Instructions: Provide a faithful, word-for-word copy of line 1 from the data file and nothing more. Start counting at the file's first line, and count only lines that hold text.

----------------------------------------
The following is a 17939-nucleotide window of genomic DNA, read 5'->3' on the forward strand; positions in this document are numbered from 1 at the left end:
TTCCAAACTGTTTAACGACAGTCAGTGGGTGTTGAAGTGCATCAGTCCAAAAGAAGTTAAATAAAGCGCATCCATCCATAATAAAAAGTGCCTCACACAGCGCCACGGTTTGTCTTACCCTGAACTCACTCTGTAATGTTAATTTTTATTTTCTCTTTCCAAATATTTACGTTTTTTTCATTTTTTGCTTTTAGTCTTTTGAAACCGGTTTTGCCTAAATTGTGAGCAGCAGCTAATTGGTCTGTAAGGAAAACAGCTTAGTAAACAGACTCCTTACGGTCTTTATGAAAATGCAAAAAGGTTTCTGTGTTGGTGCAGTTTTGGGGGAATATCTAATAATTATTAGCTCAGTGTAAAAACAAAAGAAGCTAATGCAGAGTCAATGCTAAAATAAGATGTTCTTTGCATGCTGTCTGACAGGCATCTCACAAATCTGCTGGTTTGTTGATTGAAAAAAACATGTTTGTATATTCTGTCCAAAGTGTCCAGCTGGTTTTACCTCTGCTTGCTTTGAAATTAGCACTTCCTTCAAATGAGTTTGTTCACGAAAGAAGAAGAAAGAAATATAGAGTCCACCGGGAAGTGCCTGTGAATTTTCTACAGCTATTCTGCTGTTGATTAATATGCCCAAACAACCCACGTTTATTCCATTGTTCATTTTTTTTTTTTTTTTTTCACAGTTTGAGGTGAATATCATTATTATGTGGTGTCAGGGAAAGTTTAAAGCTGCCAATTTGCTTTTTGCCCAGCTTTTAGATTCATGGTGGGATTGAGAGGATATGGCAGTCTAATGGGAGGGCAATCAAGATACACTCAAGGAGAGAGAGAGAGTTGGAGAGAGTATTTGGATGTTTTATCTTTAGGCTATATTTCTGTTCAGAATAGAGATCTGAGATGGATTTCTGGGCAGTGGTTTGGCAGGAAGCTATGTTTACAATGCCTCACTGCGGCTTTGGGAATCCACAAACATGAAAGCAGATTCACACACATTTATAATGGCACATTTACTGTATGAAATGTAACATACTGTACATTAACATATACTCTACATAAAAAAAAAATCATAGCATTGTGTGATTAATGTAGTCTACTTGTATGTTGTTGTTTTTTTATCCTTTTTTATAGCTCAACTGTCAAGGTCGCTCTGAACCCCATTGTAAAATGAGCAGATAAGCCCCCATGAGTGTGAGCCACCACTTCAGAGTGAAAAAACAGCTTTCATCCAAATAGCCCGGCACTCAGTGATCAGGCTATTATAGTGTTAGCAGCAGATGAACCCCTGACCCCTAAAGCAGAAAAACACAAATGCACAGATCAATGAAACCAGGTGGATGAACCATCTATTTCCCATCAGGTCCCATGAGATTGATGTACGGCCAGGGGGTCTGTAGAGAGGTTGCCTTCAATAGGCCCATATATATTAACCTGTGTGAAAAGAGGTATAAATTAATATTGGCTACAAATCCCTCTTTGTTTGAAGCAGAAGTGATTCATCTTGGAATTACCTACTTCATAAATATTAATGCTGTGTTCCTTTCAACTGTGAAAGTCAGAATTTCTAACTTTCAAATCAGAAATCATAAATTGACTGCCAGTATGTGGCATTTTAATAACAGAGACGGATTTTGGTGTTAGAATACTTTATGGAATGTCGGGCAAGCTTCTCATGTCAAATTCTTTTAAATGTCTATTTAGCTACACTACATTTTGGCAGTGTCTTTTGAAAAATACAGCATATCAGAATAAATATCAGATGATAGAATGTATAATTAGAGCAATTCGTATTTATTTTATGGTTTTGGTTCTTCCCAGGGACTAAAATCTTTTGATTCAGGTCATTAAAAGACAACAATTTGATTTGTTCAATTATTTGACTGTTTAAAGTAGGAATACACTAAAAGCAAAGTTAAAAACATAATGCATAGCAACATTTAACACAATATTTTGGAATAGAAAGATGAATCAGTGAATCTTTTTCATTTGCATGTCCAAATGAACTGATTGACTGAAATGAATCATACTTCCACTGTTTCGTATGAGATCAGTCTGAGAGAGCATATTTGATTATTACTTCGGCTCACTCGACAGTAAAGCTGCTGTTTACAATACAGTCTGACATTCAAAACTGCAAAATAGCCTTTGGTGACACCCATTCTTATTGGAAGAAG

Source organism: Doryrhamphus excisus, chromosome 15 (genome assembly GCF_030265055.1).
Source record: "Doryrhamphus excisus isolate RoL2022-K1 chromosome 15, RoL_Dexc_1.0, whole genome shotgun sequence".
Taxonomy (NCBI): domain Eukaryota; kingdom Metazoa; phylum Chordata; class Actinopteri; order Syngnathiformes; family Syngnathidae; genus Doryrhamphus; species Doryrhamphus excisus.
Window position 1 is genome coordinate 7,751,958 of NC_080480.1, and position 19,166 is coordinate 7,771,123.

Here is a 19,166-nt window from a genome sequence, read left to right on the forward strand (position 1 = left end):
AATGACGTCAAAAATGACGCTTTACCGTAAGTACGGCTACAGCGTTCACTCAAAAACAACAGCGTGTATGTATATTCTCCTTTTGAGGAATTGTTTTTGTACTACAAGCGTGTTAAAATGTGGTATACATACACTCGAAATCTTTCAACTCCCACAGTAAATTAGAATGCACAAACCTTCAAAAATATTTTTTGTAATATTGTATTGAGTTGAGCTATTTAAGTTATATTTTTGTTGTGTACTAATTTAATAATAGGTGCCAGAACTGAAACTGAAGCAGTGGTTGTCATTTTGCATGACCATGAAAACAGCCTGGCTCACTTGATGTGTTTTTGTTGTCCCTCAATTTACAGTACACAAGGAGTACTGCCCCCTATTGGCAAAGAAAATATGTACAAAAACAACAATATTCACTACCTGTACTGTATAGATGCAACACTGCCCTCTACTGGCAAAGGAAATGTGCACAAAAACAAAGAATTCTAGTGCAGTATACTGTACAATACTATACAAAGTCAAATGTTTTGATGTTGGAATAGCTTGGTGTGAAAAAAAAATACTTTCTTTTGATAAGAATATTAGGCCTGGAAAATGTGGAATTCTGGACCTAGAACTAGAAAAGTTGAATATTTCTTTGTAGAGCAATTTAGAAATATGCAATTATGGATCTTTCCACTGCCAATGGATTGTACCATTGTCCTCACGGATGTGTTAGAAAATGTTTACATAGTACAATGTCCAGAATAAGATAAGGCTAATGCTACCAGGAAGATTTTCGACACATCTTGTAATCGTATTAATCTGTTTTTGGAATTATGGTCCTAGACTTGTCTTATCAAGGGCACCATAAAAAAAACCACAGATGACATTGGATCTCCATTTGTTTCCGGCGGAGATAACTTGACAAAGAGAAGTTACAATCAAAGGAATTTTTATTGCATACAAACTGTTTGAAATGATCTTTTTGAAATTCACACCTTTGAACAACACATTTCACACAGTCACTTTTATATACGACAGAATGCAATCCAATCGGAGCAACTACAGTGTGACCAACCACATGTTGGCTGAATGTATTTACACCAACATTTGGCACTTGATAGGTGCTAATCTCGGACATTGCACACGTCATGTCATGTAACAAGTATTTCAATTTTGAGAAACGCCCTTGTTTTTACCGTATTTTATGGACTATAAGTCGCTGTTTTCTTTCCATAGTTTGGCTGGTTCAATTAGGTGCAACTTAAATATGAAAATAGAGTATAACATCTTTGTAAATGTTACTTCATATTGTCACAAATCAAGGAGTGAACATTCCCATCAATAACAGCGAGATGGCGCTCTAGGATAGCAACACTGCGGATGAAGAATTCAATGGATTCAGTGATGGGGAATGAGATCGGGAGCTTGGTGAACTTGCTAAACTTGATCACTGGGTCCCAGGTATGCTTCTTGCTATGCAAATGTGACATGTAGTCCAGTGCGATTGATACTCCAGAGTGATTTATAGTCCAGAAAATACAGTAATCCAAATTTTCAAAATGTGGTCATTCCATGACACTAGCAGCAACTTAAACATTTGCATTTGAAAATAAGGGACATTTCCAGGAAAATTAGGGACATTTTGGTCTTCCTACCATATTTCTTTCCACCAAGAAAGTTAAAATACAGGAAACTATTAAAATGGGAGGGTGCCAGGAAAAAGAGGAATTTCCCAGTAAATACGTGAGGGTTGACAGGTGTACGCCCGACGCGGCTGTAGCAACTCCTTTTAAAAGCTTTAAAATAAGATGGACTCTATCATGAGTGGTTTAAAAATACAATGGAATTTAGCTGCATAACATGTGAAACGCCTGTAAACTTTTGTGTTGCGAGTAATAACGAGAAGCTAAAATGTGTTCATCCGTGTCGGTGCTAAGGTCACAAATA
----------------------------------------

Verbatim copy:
The following is a 17939-nucleotide window of genomic DNA, read 5'->3' on the forward strand; positions in this document are numbered from 1 at the left end: